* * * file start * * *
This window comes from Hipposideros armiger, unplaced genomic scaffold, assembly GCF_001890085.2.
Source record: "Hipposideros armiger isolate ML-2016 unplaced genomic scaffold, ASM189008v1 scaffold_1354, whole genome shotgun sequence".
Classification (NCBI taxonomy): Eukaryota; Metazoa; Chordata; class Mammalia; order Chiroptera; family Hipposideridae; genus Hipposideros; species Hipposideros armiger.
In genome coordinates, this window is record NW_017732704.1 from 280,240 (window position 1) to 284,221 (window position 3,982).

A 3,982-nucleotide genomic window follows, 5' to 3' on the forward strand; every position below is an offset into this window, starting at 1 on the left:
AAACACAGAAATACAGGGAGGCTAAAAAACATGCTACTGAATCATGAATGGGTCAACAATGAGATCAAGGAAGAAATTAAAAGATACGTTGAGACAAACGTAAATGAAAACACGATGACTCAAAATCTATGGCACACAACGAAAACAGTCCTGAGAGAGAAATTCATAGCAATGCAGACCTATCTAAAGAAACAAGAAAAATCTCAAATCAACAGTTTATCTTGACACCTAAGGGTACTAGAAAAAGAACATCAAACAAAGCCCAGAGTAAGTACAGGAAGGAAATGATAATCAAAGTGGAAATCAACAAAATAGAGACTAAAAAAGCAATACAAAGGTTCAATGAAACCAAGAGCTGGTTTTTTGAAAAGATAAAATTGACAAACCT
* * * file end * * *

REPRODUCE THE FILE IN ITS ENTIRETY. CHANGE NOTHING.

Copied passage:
This window comes from Hipposideros armiger, unplaced genomic scaffold, assembly GCF_001890085.2.
Source record: "Hipposideros armiger isolate ML-2016 unplaced genomic scaffold, ASM189008v1 scaffold_1354, whole genome shotgun sequence".
Classification (NCBI taxonomy): Eukaryota; Metazoa; Chordata; class Mammalia; order Chiroptera; family Hipposideridae; genus Hipposideros; species Hipposideros armiger.
In genome coordinates, this window is record NW_017732704.1 from 280,240 (window position 1) to 284,221 (window position 3,982).

A 3,982-nucleotide genomic window follows, 5' to 3' on the forward strand; every position below is an offset into this window, starting at 1 on the left:
AAACACAGAAATACAGGGAGGCTAAAAAACATGCTACTGAATCATGAATGGGTCAACAATGAGATCAAGGAAGAAATTAAAAGATACGTTGAGACAAACGTAAATGAAAACACGATGACTCAAAATCTATGGCACACAACGAAAACAGTCCTGAGAGAGAAATTCATAGCAATGCAGACCTATCTAAAGAAACAAGAAAAATCTCAAATCAACAGTTTATCTTGACACCTAAGGGTACTAGAAAAAGAACATCAAACAAAGCCCAGAGTAAGTACAGGAAGGAAATGATAATCAAAGTGGAAATCAACAAAATAGAGACTAAAAAAGCAATACAAAGGTTCAATGAAACCAAGAGCTGGTTTTTTGAAAAGATAAAATTGACAAACCT